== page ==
Scientists around the world are working on better ways to diagnose mesothelioma. One of the problems with this cancer is that many people are diagnosed after the cancer has grown and spread. Doctors believe that earlier diagnosis may lead to more effective treatments because the cancer would be found when it is much smaller and more manageable. There are many examples of these new mesothelioma diagnostic techniques. Here are just a few:
Belgian scientists are working on a new breath analysis tool to screen for early signs of malignant mesothelioma. The system measures the levels of specific volatile organic compounds (VOCs) that people exhale. VOCs are organic compounds that are gaseous at room temperature such as nitrogen, hydrogen, oxygen, etc. Interestingly, people with mesothelioma tend to exhale different levels of VOCs than other people. This difference, if detected, could lead clinicians to earlier diagnosis.
The Mayo Clinic is studying a new technique called as Next Generation Sequencing (NGS) or “high-throughput sequencing” to quickly and accurately analyze a patient’s DNA to find mutations related to pleural or peritoneal mesothelioma. Although mesothelioma is caused by asbestos exposure, as with most cancers, there are genetic changes or mutations to the mesothelioma cancer cells. This test could detect those changes and, theoretically, detect the cancer before symptoms occur in some patients.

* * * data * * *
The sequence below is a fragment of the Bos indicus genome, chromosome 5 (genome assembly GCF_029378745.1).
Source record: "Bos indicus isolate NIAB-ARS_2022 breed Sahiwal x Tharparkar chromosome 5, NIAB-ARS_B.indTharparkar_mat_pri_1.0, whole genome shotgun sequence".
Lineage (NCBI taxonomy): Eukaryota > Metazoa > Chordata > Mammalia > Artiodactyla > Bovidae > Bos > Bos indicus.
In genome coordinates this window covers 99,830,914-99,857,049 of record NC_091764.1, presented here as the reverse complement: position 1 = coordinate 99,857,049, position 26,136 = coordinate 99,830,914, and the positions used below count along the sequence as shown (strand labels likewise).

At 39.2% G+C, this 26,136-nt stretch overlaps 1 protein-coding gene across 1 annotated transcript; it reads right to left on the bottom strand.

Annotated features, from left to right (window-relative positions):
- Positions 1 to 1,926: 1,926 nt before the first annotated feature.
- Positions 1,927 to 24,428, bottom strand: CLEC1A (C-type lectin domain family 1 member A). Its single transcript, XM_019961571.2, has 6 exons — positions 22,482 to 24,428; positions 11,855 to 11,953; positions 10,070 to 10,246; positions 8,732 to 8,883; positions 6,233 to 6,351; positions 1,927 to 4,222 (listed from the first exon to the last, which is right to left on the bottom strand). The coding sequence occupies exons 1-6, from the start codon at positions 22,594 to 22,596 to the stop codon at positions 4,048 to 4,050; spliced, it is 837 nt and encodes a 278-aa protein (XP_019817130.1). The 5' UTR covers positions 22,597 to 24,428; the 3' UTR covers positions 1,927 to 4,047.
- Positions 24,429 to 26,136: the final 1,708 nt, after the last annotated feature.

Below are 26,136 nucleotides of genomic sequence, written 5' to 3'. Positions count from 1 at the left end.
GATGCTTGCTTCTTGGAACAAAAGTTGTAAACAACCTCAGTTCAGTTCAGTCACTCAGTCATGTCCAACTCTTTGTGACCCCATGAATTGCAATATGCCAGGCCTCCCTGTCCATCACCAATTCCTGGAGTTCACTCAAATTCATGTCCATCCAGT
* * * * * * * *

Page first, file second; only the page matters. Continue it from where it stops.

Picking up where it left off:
Biomarkers are biological signposts that can be found in a patient’s blood, lung fluid, or tissue. These signposts provide a fingerprint for malignant mesothelioma and today many new ones are being tested, including:
- Circulating proteomic and microRNA signatures
- Pleural fluid FISH assay
- Hyaluronate/N-ERC mesothelin
If one or more of these biomarkers prove to be consistent and reliable across different populations of patients they could become the much sought after early diagnostic tool for malignant mesothelioma.
Mesothelioma Cancer Prediction
Is it possible to predict which individual may be diagnosed with mesothelioma in the future? Australian scientists are looking at a new method to predict asbestos exposure levels of various types of workers. Using these models, the researchers hope to be able to predict mesothelioma rates for various industries and time periods. If such a “Predictor” proved accurate it could help doctors identify at risk individuals well before they are diagnosed with mesothelioma.
While reviewing the medical records of their mesothelioma patients, Polish researchers made an interesting observation, 7 of 49 (14%) of the mesothelioma patients had listed shoulder pain as their very first symptom of their cancer. The researchers concluded that mesothelioma may impact the nervous and motor systems. If this proves to be correct, there may be specific symptoms that can lead to clinicians to make a much earlier diagnosis of mesothelioma.